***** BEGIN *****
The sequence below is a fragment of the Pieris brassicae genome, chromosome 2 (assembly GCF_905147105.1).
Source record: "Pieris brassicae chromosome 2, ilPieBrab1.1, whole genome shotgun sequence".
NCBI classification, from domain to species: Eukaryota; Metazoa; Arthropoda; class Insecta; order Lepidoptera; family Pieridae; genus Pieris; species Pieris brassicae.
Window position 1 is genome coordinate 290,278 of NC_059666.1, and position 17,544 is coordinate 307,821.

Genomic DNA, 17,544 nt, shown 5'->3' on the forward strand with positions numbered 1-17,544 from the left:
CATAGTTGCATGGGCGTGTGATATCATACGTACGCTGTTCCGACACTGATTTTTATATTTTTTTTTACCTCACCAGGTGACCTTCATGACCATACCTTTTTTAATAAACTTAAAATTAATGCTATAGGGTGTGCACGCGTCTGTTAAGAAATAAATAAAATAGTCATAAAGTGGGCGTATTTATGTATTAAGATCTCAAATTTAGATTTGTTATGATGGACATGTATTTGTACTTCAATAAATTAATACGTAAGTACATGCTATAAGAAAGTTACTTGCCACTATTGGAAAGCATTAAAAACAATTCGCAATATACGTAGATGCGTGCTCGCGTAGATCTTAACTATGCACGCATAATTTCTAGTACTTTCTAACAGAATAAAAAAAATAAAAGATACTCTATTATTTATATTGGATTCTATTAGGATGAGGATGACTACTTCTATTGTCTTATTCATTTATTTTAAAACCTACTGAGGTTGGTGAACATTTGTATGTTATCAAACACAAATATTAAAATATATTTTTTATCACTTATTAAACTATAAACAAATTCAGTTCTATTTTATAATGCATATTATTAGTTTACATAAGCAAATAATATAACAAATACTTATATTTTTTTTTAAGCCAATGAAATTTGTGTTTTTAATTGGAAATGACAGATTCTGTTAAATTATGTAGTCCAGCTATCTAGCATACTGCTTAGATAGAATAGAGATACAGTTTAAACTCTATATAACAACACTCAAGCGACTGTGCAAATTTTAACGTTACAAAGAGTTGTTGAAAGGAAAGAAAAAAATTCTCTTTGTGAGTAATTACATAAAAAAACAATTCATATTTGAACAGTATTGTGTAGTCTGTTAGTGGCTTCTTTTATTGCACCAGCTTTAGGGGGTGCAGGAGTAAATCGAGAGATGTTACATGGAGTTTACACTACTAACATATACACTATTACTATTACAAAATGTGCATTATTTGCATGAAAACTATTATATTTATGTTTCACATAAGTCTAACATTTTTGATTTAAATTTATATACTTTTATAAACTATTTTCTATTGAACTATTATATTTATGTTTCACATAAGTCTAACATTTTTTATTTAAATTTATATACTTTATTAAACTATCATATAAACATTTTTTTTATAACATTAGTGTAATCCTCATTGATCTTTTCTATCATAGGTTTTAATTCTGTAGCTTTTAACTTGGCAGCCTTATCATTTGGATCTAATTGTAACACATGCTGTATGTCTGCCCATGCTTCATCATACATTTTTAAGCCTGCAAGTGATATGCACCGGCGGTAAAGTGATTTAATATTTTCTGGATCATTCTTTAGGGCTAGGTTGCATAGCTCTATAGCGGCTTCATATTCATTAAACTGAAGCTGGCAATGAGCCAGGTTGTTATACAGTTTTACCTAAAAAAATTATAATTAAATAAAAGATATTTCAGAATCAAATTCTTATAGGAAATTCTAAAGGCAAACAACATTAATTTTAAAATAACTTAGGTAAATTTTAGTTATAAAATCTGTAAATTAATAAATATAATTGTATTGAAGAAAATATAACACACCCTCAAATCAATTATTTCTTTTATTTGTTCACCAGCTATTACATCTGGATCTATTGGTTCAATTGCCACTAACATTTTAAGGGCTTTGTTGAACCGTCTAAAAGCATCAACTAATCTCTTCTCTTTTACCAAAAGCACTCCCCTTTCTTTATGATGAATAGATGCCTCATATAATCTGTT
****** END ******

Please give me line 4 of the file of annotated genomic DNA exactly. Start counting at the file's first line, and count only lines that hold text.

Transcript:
Window position 1 is genome coordinate 290,278 of NC_059666.1, and position 17,544 is coordinate 307,821.